ALDOT makes changes to Highway 33 project

This is the view of where the Highway 33/County Road 24 intersection will take place. ALDOT has amended the project after receiving concerns from town officials.

DOUBLE SPRINGS    -  After Double Springs officials voiced concerns with the state’s plans to improve a dangerous intersection, the Alabama Department of Transportation paid a visit and agreed to amend the project.
The Double Springs Town Council signed a letter of commitment at their March meeting signaling the town’s acceptance of an additional $400,000 in state funds awarded for the Highway 33 and County Road 24 intersection project so the project can proceed.  Mayor Elmo Robinson informed the council before the vote that ALDOT had met with local officials and agreed to remove a proposed turning lane from the project due to fears it would make the intersection that becomes crowded with school and industrial traffic at certain times of the day more dangerous.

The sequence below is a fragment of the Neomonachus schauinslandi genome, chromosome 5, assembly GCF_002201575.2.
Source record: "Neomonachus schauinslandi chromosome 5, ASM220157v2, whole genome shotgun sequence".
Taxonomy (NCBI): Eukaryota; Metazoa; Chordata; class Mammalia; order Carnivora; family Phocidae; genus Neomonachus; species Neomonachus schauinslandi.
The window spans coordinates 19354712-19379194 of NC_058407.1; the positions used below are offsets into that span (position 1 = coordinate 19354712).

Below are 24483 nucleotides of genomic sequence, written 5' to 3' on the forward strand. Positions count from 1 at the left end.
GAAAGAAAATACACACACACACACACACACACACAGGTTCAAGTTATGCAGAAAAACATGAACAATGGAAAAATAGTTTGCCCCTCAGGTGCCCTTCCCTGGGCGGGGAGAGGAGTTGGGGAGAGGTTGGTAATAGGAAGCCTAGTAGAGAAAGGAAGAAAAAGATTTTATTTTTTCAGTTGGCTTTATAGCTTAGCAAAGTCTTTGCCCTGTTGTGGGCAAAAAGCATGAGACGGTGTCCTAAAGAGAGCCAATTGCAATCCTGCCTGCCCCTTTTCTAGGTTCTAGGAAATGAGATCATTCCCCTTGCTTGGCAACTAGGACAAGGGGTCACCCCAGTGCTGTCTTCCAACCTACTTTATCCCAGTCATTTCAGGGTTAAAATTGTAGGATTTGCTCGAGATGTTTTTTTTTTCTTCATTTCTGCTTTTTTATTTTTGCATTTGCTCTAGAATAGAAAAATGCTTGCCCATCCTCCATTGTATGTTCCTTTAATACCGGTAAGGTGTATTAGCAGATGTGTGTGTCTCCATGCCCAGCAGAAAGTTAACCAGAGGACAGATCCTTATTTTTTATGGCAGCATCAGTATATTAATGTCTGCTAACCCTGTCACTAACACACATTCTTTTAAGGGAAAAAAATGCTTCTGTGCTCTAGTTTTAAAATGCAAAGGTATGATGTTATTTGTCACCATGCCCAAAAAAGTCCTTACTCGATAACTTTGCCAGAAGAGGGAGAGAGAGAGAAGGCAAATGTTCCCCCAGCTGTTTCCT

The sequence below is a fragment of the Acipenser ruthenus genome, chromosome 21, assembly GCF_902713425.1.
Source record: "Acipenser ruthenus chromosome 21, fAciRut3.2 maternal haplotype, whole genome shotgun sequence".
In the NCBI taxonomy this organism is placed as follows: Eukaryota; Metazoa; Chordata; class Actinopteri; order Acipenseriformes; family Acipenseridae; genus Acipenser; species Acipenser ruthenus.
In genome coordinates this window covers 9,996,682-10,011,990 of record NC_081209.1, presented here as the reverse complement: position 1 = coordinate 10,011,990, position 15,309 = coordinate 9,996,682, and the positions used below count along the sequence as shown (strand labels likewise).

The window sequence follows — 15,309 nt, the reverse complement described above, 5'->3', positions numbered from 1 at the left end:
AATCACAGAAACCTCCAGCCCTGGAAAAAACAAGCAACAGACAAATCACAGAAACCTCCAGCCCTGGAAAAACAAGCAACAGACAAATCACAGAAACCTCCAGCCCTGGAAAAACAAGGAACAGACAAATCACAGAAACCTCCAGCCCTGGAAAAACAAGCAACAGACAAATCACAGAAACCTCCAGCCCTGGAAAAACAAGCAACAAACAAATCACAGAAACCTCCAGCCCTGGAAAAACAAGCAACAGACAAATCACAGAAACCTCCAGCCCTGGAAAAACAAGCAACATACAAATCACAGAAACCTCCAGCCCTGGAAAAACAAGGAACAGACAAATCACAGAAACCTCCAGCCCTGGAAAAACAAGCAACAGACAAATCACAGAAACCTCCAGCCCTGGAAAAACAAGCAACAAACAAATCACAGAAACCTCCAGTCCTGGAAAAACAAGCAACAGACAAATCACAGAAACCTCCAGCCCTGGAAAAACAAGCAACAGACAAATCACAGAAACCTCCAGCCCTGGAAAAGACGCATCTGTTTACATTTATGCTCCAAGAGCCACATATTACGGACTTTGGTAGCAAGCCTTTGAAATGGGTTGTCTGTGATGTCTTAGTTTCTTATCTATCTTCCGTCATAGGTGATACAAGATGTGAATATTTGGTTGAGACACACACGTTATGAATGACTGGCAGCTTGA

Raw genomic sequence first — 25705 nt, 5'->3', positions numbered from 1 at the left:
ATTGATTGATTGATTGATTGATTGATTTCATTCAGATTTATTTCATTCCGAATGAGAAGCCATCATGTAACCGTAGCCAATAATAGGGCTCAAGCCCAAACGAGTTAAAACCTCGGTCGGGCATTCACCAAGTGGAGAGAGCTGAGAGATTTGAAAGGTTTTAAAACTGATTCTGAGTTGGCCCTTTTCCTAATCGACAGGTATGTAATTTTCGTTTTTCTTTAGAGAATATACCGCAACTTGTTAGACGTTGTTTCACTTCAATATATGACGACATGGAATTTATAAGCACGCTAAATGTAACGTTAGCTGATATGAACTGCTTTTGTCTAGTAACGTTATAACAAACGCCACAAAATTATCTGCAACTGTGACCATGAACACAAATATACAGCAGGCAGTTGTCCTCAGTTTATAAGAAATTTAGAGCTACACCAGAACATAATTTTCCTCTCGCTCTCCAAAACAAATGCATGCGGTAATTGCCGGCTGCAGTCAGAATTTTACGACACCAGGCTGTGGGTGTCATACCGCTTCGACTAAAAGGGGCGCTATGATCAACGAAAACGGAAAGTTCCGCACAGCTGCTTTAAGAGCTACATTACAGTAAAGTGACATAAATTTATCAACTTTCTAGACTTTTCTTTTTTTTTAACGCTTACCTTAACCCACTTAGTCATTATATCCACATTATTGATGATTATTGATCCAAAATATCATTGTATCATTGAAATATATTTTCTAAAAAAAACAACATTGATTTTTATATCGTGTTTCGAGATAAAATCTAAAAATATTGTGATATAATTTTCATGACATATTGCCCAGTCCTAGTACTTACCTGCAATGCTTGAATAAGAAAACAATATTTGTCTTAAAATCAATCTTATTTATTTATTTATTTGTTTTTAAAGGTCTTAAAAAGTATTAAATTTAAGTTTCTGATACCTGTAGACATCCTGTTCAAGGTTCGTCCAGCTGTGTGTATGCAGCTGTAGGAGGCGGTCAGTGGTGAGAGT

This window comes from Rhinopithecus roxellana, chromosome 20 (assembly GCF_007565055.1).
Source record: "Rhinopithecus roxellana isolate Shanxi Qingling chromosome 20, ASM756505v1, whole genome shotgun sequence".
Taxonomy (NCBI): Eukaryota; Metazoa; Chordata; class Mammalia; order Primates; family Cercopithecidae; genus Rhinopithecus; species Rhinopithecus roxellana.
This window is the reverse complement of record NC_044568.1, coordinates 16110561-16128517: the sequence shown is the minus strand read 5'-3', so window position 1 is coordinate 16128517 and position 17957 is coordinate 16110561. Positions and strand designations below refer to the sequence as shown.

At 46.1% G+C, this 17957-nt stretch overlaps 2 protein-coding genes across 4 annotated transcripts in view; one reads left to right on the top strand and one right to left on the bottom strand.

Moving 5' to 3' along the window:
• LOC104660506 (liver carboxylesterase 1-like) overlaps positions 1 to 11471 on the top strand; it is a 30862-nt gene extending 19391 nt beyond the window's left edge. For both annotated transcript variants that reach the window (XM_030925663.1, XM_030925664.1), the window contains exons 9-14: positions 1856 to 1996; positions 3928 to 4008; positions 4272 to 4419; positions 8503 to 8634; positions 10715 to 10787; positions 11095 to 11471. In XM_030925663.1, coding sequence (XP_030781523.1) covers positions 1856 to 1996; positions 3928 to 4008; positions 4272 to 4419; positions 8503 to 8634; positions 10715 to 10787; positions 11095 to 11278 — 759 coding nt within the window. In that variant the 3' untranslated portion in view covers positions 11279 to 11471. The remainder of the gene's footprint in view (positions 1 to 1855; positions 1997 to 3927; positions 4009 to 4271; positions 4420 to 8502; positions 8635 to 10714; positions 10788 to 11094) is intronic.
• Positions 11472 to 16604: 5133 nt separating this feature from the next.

Robinson told council members that he, Council Member Tim Cockrell and Double Springs Police Chief Kim Miller had recently met with ALDOT about safety concerns regarding the project.
The project had been initially funded at $1.2 million  in the 2022 round of Alabama Transportation  Rehabilitation and Improvement Program II, or ATRIP-II funding, Governor Kay Ivey announced.  However, the project was amended so an additional $400,000 was allotted from the 2023 round of the same funding.  After that announcement was made and the outline of the project was described, town officials had concerns.
“We’ve got to sign a commitment letter that they are going to do the project,” Robinson said, noting that ALDOT Transportation Engineer Nick Taylor, had told Robinson that the project shouldn’t cost over $1.2 million.
“I called his boss and talked with him,” Robinson continued. “I said, ‘If we sign this commitment letter, you bid it out and it comes up to $1.5 or $1.6 million, will we be responsible for the (increase) or will we cancel the contract?’”
Robinson was informed that if the project did not meet the town’s specifications, the project could be cancelled, he further explained.
“For the record,” Cockrell pointed out, “I pushed for a red light (at the intersection) pretty  hard and it’s not going to happen.”



See complete story in the Northwest Alabamian.
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